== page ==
Lastly, thank you all for supporting the Coakham this season. We were the first Bloodhound pack in the country to start hunting and the last to finish. Let’s all look forward to a great next season – and hopefully a drier one !
On Sunday 24th November hounds met on the St Clere Estate, the guests of Mr and Mrs Ecclestone.
This was a new meet for the Coakham and was greeted with much excited anticipation. The day dawned grey and drizzly, threatening the promised views and Autumn colours on this lovely estate. Despite the weather Miss Jorrocks was in good spirits as she set off for the meet.
Master Paul Blagg had promised earlier in the week that the day would be very suitable for Miss Jorrocks who, as regular readers know, is a lady of a certain age and of a nervous disposition. Those earlier promises did not prevent Master Blagg from regaling Miss Jorrocks with descriptions of the timber, hedges and ditches she must jump some of which, he declared, would be so large that Miss Jorrocks would have to lean so far back that she would practically be sitting on the horse behind. Miss Jorrocks paled, took a second glass of port, and told her parking companion, Carol Kaye, her emergency instructions (keys are here, emergency numbers are on the dog). In the event the jumps were either perfectly reasonable or optional. Naughty Master Blagg frightening a lady so!
After "parish notices" a small and very competent field set off to hunt behind a mixed pack of twelve couple following three Quarry captained by Garth. Hounds were in excellent form and tore along the scent in full cry. The St Clere Estate certainly lent itself to deeply enjoyable hunting as the going was good, the headlands wide and the viewing truly excellent. Miss Jorrocks positioned herself towards the back of the field and made a judicious selection of the fences she would tackle and those she would avoid. The day had been thought out with great consideration and no time was lost in taking this option so that everyone was up together all day. A testament to good mastership and careful planning.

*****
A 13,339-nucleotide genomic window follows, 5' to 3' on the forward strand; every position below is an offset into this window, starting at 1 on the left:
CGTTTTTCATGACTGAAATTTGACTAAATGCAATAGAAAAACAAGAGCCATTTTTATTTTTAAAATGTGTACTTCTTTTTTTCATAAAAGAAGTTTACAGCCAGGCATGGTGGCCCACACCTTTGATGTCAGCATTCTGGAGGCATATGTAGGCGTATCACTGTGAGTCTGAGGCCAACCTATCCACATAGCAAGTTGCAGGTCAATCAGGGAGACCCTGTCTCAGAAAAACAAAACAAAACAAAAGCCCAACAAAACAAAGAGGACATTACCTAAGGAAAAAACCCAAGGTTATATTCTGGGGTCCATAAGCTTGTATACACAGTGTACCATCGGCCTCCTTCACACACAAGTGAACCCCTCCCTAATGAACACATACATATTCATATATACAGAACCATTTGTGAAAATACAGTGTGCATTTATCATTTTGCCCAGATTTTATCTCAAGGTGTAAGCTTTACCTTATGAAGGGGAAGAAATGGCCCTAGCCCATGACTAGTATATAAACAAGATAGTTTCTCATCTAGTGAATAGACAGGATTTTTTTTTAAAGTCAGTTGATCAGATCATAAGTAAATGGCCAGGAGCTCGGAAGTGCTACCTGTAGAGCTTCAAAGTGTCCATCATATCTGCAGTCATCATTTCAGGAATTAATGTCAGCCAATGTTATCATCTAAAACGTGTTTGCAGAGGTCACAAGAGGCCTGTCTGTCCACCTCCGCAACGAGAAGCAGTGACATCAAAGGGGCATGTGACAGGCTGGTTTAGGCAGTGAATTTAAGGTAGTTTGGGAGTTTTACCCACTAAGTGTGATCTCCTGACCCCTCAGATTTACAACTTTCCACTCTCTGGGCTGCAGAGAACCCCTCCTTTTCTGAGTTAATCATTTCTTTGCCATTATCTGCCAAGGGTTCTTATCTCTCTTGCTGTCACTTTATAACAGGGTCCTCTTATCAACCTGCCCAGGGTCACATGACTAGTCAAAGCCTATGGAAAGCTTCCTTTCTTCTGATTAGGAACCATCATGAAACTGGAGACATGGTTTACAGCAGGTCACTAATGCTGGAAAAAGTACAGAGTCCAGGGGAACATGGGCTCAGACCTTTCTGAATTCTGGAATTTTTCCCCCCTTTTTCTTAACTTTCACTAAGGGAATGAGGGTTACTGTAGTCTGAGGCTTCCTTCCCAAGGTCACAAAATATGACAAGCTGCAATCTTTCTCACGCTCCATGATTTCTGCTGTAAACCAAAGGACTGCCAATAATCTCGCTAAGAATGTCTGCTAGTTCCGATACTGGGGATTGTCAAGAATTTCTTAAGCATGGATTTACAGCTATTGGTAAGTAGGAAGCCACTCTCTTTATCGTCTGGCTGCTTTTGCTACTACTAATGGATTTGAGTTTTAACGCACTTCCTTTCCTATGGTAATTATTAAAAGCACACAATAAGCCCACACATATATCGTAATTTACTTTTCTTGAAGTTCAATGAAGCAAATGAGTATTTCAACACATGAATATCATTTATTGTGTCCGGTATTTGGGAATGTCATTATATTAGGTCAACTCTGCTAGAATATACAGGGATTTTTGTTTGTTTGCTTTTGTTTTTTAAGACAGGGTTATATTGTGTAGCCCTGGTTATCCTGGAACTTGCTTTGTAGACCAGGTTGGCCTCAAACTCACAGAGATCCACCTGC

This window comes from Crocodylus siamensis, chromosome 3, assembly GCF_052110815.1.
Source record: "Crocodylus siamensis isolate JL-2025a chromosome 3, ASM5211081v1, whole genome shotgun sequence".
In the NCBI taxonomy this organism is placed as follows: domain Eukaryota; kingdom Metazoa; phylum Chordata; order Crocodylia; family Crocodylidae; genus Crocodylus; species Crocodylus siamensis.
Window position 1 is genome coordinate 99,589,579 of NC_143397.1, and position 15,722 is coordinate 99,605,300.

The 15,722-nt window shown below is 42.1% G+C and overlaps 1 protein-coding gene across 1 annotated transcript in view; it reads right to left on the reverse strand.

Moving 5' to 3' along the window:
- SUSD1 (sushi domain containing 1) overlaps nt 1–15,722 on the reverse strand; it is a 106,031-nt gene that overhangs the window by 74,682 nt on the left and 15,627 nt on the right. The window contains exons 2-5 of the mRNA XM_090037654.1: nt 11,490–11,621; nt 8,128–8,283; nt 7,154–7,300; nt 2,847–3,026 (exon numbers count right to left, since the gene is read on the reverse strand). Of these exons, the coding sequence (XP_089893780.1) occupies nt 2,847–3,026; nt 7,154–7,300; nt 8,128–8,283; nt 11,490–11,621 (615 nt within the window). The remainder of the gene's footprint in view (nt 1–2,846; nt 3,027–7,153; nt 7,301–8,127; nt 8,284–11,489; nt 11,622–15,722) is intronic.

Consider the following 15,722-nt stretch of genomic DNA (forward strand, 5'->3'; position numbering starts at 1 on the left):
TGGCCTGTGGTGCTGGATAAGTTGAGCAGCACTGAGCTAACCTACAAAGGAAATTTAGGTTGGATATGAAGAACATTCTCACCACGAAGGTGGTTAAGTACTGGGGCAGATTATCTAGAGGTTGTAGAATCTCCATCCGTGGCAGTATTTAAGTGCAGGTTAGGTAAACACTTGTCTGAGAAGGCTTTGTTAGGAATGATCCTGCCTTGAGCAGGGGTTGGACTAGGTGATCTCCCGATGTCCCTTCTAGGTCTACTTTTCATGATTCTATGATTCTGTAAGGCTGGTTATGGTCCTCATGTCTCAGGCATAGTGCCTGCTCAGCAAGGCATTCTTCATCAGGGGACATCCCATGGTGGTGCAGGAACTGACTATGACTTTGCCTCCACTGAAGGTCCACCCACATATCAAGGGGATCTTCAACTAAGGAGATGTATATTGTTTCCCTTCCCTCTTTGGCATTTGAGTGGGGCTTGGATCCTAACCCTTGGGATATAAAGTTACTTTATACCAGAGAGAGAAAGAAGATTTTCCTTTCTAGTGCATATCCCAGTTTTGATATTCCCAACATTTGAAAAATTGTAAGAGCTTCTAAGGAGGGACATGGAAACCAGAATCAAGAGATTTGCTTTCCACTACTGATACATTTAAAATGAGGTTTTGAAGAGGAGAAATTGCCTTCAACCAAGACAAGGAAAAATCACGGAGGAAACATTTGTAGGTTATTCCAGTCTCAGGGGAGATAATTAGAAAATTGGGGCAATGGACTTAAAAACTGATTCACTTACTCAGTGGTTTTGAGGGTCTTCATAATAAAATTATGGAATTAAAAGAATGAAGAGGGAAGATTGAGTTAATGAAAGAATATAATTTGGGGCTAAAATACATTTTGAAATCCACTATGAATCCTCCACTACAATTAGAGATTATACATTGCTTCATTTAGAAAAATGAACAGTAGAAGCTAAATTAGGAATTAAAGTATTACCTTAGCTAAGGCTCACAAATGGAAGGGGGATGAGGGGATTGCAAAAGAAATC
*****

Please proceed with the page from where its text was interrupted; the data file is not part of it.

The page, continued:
Three long hunts made up the day, two in the valley and one on the steep escarpment of the North Downs, where the views were, indeed, stunning. The day was not without its excitement - crossing the A21 on a road bridge had Miss Jorrocks clinging to her neckstrap and praying she would not make the news for hurtling over the balustrade and onto the traffic below - a fantasy her mare found utterly ridiculous as she picked her way across. Nevertheless Miss Jorrocks was very relieved to discover that the return crossing of the A21 would be undertaken by tunnel, which reverberated with our hoof beats such as to make us sound like a veritable cavalry of many hundreds rather than a field of perhaps just twenty.
All the horses needed a wash down at the end of the day but the mud was not so thick or clinging that the undertaking was massive and we were soon at Tea, where Master Sally had turned out a delicious carrot cake and Jane Baker's niece, Daisy, had provided some delightful cookies. Everything looked so lovely that very little remained as people said good night and drifted homeward.